One band that in no way, shape or form could ever sound American: Herman’s Hermits.

Skaggfacemutt's avatar

I agree, @Sueanne_Tremendous . Isn’t Hugh Laurie amazing! I almost fell over with surprise when I heard that he is British. It is a pretty amazing feat if you can fool the “locals.” Of course, my first husband was British, and he could do a great John Wayne.

poofandmook's avatar

@Sueanne_Tremendous: I can’t remember where it is, but very recently I saw a video of the English kids from Harry Potter trying to do American accents… and your theory did not apply LOL

dappled_leaves's avatar

I remember seeing an interview with an American band many years ago dammit, I can’t remember who it was, in which the lead singer was talking apologetically about the fact that he sounded British when he sang. He said it was because so many of his strongest musical influences were British. It just seemed natural to him.

babybadger's avatar

I was just wondering about this with Adele! She sounds totally American when she sings, but I can barely distinguish her words when she speaks. I’m not sure exactly why her and others’ accents change; perhaps they do it on purpose as @bongo said. @poofandmook – I think Adele sounds American, or at least more American in her singing than her regular speaking voice, and I’m American. Maybe it’s the songs I’m thinking of… Rolling in the Deep and Someone Like You…Weird haha.

anartist's avatar

The main [uppercrust or “BEEB”] accent may seem inappropriate for popular music as may other British dialects, while a mainstream [USA television equivalent] does not because it seems egalitarian. Think back: how did the Stones or other early British groups sound? They had accents, e.g. “Mrs Brown you’ve got a lovely daughter . . .” Herman’s Hermits.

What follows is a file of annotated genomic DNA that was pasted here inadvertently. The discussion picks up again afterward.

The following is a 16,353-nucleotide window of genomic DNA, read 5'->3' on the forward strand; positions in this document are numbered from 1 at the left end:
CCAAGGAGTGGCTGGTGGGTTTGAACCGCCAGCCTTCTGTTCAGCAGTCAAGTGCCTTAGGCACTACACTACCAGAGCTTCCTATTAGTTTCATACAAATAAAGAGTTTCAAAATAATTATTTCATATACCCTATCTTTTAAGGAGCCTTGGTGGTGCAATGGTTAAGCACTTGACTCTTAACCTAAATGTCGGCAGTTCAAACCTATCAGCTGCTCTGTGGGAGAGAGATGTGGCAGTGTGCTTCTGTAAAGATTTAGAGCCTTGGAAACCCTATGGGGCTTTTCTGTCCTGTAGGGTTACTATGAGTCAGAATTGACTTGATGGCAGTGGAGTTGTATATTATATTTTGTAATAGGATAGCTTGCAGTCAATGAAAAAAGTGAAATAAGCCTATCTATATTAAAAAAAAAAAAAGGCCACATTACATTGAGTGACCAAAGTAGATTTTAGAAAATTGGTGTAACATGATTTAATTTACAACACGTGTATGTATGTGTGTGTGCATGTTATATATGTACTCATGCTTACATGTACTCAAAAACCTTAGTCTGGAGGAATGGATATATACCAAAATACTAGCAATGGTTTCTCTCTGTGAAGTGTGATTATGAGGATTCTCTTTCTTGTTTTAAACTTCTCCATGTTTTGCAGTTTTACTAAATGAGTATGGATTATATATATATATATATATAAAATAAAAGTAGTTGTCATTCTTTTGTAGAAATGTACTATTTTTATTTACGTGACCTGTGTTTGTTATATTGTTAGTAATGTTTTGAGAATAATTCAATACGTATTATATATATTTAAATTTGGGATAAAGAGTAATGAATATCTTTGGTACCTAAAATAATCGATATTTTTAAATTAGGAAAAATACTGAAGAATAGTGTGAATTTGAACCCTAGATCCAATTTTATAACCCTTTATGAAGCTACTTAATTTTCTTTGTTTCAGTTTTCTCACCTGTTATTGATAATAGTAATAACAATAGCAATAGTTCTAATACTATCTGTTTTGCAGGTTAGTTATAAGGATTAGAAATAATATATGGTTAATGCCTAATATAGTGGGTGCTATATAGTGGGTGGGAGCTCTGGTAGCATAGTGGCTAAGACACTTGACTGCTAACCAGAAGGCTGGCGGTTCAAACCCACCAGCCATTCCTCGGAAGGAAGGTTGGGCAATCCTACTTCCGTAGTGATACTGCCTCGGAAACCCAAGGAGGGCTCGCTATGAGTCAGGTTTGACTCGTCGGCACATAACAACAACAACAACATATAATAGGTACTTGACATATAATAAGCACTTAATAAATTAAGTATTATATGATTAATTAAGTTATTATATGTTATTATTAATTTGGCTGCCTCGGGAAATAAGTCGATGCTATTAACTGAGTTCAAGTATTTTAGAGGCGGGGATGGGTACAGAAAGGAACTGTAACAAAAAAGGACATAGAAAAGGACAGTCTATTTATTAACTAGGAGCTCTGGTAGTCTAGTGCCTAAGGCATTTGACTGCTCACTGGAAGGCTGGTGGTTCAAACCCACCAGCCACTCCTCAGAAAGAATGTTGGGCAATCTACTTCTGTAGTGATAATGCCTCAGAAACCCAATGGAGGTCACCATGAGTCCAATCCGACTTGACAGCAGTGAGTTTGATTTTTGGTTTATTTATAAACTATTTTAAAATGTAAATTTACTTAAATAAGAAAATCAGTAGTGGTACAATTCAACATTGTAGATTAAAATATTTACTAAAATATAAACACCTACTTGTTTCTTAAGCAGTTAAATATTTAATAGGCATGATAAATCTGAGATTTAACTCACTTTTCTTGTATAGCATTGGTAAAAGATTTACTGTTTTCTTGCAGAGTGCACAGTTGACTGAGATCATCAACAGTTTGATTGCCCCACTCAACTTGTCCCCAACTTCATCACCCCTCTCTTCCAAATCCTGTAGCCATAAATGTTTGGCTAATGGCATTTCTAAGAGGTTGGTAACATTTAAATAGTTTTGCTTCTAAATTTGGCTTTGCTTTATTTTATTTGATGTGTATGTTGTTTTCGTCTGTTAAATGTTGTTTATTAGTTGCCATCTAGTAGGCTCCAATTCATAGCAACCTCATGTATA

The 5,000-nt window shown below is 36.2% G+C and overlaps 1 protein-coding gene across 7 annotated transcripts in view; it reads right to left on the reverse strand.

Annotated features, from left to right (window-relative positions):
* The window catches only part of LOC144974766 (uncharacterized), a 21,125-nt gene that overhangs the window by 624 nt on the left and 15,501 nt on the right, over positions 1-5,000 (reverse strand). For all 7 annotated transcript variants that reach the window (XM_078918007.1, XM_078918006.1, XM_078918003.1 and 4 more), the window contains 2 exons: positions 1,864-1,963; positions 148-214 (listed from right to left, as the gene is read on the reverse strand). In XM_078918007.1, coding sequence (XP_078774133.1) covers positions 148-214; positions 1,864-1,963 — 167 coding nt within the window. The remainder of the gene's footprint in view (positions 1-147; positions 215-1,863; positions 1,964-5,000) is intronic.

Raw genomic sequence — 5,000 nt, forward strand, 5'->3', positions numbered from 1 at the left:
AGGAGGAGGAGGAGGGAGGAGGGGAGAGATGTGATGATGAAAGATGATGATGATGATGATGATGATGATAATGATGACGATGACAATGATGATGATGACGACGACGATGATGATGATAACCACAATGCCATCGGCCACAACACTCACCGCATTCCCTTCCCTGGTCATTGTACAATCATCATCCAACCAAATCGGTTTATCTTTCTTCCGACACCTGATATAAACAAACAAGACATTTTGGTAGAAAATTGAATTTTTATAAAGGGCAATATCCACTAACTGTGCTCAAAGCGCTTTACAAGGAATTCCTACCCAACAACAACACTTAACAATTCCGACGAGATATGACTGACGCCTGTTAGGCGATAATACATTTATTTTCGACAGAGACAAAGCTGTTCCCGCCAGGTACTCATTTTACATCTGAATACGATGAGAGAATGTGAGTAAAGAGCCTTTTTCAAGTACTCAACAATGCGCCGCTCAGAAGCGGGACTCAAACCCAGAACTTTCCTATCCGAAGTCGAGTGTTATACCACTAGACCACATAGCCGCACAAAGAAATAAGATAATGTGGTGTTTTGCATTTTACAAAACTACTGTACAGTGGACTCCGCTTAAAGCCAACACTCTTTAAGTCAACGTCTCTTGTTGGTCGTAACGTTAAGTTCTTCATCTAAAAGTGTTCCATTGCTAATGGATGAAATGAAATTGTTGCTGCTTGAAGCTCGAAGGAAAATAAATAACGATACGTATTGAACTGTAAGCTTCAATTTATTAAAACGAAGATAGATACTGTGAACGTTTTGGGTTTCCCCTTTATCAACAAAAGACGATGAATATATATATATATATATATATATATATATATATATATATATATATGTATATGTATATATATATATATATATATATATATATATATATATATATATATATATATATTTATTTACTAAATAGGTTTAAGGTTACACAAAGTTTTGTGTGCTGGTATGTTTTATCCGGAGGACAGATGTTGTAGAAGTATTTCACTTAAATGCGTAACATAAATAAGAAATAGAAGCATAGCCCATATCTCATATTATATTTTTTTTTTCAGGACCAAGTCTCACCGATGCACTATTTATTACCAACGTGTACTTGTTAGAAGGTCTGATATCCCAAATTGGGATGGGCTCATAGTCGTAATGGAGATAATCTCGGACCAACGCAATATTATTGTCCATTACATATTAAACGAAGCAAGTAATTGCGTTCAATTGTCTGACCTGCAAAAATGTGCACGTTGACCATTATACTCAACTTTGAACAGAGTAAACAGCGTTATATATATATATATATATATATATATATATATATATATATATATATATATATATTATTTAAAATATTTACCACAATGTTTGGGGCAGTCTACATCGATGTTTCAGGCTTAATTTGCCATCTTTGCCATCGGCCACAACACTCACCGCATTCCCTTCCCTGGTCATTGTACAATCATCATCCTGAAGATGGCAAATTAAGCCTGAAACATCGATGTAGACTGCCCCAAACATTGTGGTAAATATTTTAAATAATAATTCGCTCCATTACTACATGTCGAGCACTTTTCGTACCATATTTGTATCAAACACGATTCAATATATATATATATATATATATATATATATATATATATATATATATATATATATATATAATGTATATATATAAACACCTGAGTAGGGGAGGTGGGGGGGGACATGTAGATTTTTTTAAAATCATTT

Bellatrix's avatar

They bung it on (the American accent that is). It actually irritates me a bit when I hear UK or Australian singers putting on an American accent but I think, as other posters have said, if they want to make it in the US, they may have to.

Oh and @zensky, it is Mancunian. Or some people these days say they are “Mancs”. I prefer Mancunian.

OpryLeigh's avatar

I don’t necessarily think that they sound American when singing, I just think that everyone adopts the same, easy to understand (ie: not masked by any accent), accent while singing. I say this because, I remember, as a child, being a huge fan of Judith Durham who is an Australian singer. Ididn’t know she was an Aussie until a few years later because I had never heard her speak, only sing. Her Aussie accent doesn’t come through too much when she sings (although, I sometimes hear it now but maybe that’s because I know now) and so, I assumed she was British or American.

harple's avatar

I’ve just been to see Kate Rusby this evening – a Barnsley lass, definitely no affected accent here!

OpryLeigh's avatar

@harple I am so jealous. I adore Kate Rusby! Ruth Notman is another folk singer who keeps her British accent when she sings!

poofandmook's avatar

@babybadger: If you ever get a chance to listen to her album 19, you’ll hear the accent while she’s singing, and it’s thicker than molasses. lol